Aerospace & defence: Managing risk when ramping up


Demand for new aircraft has rebounded more quickly than many industry experts expected over the past year, mainly due to a sharp uptick in global passenger numbers following the end of lockdown restrictions - writes Paul Adams - But are sector supply chains ready to fulfil new levels of demand?

Increased demand for short-haul flights led the post-Covid recovery, but over the past year passenger numbers for long-haul flights have risen and, although less consistent than short haul, many airlines are reporting a surge in ticket sales. The latest commercial forecasts from the leading aircraft makers reflect the pace of the market recovery, with Airbus projecting demand for 39,000 new passenger and freighter aircraft by 2040, including orders for about 4,000 wide-body aircraft. Boeing’s chief, David Calhoun has recently described current market conditions as ‘relatively hot’ and the company is anticipating demand for more than 43,000 new aircraft over the next 20 years.

With preparation needed to meet growing demand for aircraft parts and raw materials, businesses at all levels of the supply chain must ensure they are operating as efficiently as possible, so they can bring on the capacity needed, while taking steps to mitigate risks.

Data is key to developing a robust understanding of the risks and opportunities that exist in a buoyant market. As well as analysing shifting customer data, businesses should draw on diverse open source and cross supply chain data to gain an accurate view of where demand is coming from, when and how much. When overlaid with qualitative data gleaned from in-person site visits, this combined supply chain and market overview allows businesses to identify pressure points and areas of opportunity that might otherwise fall under the radar.

When assessing the risks and opportunities that might exist within a specific supply chain, it can be helpful to group suppliers according to commodity. Where there are issues with the supply of a specific commodity for example, businesses may wish to introduce other areas of data, for example by drawing on information from industry bodies. Score cards can also be developed to provide operations and procurement teams with a reliable picture of the risks and opportunities inherent in each supply chain, validated against supplier performance. As well as ‘scoring’ suppliers in terms of their capacity and risk exposure, it is important to consider how well they might have performed in rate ramp up situations previously.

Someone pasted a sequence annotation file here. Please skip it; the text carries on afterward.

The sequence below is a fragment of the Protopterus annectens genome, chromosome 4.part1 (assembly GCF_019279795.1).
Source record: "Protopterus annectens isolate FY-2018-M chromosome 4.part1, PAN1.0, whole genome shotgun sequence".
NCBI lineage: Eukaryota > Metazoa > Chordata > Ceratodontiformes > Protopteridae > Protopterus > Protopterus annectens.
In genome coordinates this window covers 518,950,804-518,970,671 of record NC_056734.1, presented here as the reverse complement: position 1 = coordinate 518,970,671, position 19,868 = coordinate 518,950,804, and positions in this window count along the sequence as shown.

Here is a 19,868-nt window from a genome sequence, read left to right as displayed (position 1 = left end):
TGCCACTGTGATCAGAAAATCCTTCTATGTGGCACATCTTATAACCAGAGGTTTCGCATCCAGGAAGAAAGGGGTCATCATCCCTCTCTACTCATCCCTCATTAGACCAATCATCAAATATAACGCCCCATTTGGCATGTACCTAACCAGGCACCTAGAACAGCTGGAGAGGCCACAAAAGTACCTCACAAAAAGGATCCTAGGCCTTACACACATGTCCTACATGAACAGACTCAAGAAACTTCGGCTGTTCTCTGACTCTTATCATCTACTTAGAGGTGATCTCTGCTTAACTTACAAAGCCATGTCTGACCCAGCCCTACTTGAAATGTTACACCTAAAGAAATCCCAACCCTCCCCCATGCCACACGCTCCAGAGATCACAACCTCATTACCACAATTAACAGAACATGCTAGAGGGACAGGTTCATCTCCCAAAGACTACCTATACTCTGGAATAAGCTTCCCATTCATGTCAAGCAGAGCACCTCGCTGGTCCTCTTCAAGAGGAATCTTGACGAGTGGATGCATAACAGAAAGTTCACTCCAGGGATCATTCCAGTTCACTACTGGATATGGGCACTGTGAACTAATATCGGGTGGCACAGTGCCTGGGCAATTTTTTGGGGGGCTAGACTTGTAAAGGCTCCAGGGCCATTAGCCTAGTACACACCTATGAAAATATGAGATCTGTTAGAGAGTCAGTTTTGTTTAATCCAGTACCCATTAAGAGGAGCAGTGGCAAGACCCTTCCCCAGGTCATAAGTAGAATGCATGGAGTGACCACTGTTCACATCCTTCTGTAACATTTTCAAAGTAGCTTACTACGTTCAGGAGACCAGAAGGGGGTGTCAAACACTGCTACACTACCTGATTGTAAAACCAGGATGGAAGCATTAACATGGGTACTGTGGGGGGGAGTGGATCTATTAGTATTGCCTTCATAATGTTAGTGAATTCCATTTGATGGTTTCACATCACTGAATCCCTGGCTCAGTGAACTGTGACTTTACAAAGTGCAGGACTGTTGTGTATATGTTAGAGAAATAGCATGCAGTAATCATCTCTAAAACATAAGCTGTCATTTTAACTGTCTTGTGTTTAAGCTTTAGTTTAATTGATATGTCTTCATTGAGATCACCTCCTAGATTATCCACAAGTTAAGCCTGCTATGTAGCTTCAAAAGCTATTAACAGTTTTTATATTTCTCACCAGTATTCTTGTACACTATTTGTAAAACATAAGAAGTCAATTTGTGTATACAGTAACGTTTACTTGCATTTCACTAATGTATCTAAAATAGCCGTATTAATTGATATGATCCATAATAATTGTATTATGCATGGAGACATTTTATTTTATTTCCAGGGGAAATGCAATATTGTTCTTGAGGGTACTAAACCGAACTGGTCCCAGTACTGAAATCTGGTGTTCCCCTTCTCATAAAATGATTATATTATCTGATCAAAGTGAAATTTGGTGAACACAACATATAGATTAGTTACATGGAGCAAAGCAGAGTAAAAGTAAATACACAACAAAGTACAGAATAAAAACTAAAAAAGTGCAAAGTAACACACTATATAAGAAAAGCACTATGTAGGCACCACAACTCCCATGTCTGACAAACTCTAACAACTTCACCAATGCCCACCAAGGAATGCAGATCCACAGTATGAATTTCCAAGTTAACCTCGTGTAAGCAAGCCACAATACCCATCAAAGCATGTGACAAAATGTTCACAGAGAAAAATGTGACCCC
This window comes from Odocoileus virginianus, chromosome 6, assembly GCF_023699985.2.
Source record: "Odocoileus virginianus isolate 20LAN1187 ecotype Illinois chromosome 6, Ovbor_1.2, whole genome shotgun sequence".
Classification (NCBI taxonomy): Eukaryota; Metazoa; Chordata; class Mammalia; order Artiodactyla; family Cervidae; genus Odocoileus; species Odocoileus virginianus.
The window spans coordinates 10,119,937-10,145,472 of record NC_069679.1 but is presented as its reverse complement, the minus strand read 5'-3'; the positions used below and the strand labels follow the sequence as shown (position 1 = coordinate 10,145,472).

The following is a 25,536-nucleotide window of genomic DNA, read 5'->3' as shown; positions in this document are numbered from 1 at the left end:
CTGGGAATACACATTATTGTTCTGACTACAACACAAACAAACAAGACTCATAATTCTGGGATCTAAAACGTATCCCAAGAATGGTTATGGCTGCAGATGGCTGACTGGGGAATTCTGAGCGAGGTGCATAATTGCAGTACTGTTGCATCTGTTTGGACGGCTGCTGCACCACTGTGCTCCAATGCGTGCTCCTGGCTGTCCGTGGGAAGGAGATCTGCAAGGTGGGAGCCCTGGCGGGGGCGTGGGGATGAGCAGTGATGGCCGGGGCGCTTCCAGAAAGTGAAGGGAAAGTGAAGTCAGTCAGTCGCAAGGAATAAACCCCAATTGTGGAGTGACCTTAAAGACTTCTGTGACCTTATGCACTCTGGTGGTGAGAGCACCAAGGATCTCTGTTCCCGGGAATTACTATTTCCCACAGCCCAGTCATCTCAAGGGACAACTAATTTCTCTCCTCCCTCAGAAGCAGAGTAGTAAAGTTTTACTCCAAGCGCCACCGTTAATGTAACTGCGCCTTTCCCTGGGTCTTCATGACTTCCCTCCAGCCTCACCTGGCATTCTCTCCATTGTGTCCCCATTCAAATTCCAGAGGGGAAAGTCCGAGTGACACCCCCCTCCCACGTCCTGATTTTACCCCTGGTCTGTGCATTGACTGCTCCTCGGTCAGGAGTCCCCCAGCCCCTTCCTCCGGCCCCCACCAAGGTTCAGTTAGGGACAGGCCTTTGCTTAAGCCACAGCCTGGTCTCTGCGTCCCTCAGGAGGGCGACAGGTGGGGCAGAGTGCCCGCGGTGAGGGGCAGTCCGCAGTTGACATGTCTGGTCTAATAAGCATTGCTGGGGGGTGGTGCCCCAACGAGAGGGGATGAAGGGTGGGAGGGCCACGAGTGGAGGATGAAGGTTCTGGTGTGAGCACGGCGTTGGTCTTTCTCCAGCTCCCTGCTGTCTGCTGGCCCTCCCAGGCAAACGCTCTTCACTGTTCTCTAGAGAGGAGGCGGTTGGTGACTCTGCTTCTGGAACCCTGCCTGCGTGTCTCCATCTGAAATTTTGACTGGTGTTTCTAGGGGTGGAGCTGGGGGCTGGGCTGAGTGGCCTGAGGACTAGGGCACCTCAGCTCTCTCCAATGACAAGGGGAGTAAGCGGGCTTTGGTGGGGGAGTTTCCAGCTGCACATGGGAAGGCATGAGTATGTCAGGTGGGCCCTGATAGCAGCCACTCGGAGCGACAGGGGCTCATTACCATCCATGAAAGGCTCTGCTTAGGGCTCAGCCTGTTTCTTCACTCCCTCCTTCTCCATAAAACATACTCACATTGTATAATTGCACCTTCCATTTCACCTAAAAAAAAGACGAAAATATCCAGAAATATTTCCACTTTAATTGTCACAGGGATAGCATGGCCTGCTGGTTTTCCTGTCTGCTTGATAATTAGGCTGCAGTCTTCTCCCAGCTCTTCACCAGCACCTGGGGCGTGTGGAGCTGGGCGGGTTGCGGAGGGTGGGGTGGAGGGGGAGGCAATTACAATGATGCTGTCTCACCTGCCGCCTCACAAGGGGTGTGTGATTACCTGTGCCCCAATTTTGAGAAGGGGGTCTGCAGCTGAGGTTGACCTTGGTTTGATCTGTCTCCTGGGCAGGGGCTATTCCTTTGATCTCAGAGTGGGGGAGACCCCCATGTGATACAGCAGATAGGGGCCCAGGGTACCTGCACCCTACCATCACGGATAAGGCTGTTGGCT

When conducting a rate readiness assessment of any supply chain, the process should be iterative. This is because most industries tend to use the same suppliers for certain core components or raw materials, so risks affecting their supply may only come to light after visiting a business further up the chain. If a weak point in the value chain is identified, it may be necessary for OEMs to shift their source of supply to mitigate the risk of disruption or establish a dual-sourcing arrangement. For good reason, moving products around the supply chain is often seen as costly and time consuming. However many ramp-up issues can be spotted based on previous performance.  Therefore, once a process and toolset is in place, reviews of this nature should ideally be used to monitor supply chain performance on an ongoing basis, so early action can be taken.

The aerospace and defence sector has not been immune to the well-documented issues surrounding labour and skills shortages and this has undoubtedly brought challenges for many organisations in recent months. However there are systemic, underlying factors that must be addressed if the industry is to truly learn lessons from previous rate increases.

The most common of these is load and capacity planning. For what is  largely a process driven industry, there exists huge variation in the way in which load and capacity planning is carried out. In both large and small organisations, greater focus in this area represents a significant opportunity to drive performance. Although businesses continue to spend millions implementing new ERP systems in the hope that they will solve problems in this area, many would achieve the same or better results through rigorous and consistent process application or better  use of data and analytics to understand and refine existing planning systems. There are also opportunities to improve collaboration between businesses, including the open sharing of data to enable lines of supply to be optimised.

When aiming to drive efficiency in any organisation, data is key. Rather than treating each rate  assessment as a one-off activity, businesses should make it part of their business as usual. Indeed keeping data under review will ensure they are ready to meet future market demand and periodically running sessions with supply chain teams to learn lessons during ramp up should make it possible to address future issues before they arise.

It is also essential that business realise the stress and pressure that increasing rates put on people, particularly in operational and supply chain roles. Businesses need to be aware of this and take action to relieve pressure on individual employees or boost resources where needed. This should include finding ways to allow teams to run planning processes that can ultimately support recovery.

Wherever they sit in the supply chain, from OEM to raw material supplier, being prepared to meet demand-side challenges could be critical to a business’ long-term survival, but equally it could create valuable opportunities to strengthen market share.

Paul Adams, director, is an aerospace sector specialist at top-20 management consultancy, Vendigital.